The early years
John 'Jack' Harrison was born on 12 November 1890 to John & Charlotte Harrison at 20 Williamson Street, Holderness Road, Hull. John senior was a boilermaker & plater working at Earles' Shipbuilding Yard, next to Victoria Dock on the banks of the river Humber. Jack was educated at Craven Street School. A number of newspaper reports have him excelling at sports over the years. The 1901 Census recorded the family as living at 19 Brazil Street. Jack continued his education, and went on to follow in the footsteps of his elder sister Beatrice by going to York Training College, studying to become a teacher.
The 1911 Census shows him still attending the college and in residence there. By this time, his family was recorded as living at 107 New Bridge Road. Jack continued his sporting life in athletics and playing rugby with York College, in his last year playing around 3 matches for York City before returning to Hull in September 1912. He had been recruited to play for Hull FC for the 1912/13 season. On his return to Hull, he secured a teaching position with the council-run Lime Street School.
Ironically, his Hull FC Rugby career took off playing against York on 5 September with Hull FC winning 9-3 at the Boulevard. Jack soon proved himself and became a formidable member of the team playing alongside another new signing, William 'Billy' Batten. Jack went on to score one of two tries scored by Hull in the Northern Union Challenge Cup victory over Wakefield Trinity at Halifax on 18th April 1914 (Hull FC 6-Wakefield 0). During the following 1914/15 season he went on to score a record 52 tries, a record that still stands. He eventually scored a total of 106 tries in 116 matches for Hull.
On 4 August 1914, Great Britain declared war on Germany, and the Derby scheme was introduced to recruit volunteers from the same towns and neighbourhoods to form 'Pals' Battalions. Jack married his lifelong friend Lillian Ellis in September 1914.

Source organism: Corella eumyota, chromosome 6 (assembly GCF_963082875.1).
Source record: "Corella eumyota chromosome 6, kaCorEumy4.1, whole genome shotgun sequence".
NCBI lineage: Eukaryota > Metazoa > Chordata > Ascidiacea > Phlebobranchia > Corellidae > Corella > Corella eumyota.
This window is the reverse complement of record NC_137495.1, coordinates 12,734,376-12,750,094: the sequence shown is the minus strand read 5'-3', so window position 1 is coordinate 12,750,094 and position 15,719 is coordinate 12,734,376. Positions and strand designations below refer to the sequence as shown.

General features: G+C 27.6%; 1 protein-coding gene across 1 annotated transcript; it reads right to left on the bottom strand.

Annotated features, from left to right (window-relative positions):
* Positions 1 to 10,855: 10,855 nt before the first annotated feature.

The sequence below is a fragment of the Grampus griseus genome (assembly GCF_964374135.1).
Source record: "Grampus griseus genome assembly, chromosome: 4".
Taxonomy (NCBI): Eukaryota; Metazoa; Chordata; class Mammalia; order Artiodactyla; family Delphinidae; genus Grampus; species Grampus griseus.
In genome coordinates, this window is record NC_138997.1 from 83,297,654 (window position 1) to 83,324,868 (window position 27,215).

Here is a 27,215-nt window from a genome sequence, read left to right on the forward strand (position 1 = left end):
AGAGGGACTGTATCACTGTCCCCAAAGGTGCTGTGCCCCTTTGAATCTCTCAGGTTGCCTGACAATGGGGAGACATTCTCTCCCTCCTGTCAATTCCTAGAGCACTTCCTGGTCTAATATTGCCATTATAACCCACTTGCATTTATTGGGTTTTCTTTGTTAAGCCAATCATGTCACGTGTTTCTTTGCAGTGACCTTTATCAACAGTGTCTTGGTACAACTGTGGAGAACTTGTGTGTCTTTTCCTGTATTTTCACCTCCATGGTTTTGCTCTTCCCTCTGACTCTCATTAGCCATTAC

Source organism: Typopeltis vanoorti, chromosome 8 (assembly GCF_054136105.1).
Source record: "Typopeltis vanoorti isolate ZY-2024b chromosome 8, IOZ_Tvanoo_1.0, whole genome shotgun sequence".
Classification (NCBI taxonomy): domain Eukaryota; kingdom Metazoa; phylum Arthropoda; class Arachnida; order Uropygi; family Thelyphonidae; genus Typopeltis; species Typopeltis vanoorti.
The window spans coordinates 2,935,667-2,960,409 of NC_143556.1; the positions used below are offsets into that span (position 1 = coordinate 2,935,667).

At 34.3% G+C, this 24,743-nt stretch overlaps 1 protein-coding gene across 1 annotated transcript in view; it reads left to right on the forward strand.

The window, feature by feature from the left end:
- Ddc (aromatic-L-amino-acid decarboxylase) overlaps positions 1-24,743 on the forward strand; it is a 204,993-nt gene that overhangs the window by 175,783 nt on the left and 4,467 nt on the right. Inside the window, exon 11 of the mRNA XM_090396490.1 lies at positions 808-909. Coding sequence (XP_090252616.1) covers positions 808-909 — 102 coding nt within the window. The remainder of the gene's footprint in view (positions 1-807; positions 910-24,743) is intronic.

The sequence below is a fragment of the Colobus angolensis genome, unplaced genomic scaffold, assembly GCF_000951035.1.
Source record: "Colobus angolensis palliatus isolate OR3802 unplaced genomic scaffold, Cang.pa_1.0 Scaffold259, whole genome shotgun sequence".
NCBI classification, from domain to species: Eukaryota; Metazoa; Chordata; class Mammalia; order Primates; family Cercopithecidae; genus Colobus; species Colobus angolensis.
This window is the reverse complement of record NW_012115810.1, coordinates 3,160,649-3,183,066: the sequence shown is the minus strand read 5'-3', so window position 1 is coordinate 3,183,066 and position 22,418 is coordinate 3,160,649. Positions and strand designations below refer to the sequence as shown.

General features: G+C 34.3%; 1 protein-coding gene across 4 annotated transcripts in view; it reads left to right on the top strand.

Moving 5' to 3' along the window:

On 16 December 1914, the first attack on British soil was the bombardment of Scarborough and Whitby, when German ships sailed up the coast and started firing indiscriminately at the towns. Many innocent men, women and children were killed or injured on that day. The war continued in Europe with British troops suffering huge casualties, despite the belief that it would be all over within a few months.
On 6 June 1915, the first Zeppelin raid over Hull saw a huge amount of destruction with many casualties, especially around the areas where Jack and his family lived and worked. Jack's son 'Jackie' was born on the 29 June 1915 at 75 Wharncliffe Street, Hull.
Jack signs up
Jack was initially unable to volunteer for the army because he was in a protected employment as a teacher. Under the Defence of the Realm Regulations No 41a he was registered at Lime Street School as 'Attested', which meant he was fit and able to fight for his country and had signed to say he would serve, if and when called upon to do so. On 4 November 1915 he had signed up with the Inns of Court Officer Training Corps.
His last matches
Jack returned to Hull FC, playing against Hunslet, Bramley, Bradford, the Derby against Hull Kingston Rovers on Christmas Day (winning 27-5), with his final game against Broughton Rangers on Boxing Day before finally leaving for his training at Berkhamstead.